“Teachers teaching teachers is like the blind leading the blind,” a literacy “expert” told senior Portland Public Schools (PPS) administrators in the fall of 2005, while discussing my three-year writing proposal, which included classroom teachers sharing strategies and lessons to improve writing in Portland’s elementary schools. Instead, elementary teachers will get yet another outside expert with a program and a large price tag.
During my seven years as a curriculum specialist designing professional development in Portland Public Schools, I wanted teachers to see themselves as curriculum producers, as creative intellectuals rather than technicians serving out daily portions of someone else’s packaged or downloaded materials. I attempted to create spaces where teachers could work together to develop their own curriculum and discuss education issues.
School districts write mission statements about creating citizens of the world, but more and more, they want teachers to become robotic hands who deliver education programs designed and shipped from sites outside of our classrooms.
If we want an educated citizenry, we need teachers who know how to think about their students’ needs and write their own curriculum in community with others.
In recent years, the No Child Left Behind (NCLB) legislation has pushed administrators to grab quick solutions to get a fast “bump” in their test scores. Instead of taking the time to build teacher capacity by improving instruction or creating schools as learning communities where teachers have opportunities to have honest discussions about classroom practice, share successful lessons and strategies, or examine student work together, more and more administrators opt for what I call “boxed” professional development — from fill-in-the-blank writing curricula to “stick-the-kid-on-the-computer” reading and math programs.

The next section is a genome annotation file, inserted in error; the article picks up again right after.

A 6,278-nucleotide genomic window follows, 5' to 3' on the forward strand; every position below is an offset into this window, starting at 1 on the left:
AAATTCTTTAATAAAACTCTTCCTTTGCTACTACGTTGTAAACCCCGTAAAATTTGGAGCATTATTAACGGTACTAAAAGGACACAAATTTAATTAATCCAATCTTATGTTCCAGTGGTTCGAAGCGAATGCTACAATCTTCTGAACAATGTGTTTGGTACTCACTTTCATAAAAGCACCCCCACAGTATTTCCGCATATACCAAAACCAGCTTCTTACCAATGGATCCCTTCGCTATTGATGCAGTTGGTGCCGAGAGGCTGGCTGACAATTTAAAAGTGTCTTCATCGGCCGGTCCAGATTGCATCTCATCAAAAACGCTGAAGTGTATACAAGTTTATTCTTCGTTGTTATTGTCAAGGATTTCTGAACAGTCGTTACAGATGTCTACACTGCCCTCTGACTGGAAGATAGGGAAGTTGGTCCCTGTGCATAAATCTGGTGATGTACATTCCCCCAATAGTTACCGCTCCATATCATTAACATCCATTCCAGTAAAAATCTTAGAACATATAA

When high school language arts teachers in Portland were asked by the Professional Development Committee — a group founded by the school district and the Portland Association of Teachers — which professional development programs had the greatest impact on their students’ learning, they overwhelmingly named the Portland Writing Project, the Summer Literacy Curriculum Camp, and the Professional Development Days — which were all led by classroom teachers.
Teachers stated that these three programs were practical and related specifically to their content. The programs gave them models of new strategies and curricula, hands-on practice, and time for collaboration and implementation. Teachers also said they appreciated the support of ongoing professional development, instead of the one-shot variety. What struck me in reading the surveys and talking with teachers was that the top-down approach of telling teachers what to do without engaging them in active learning is as ineffective in professional development as it is in the classroom.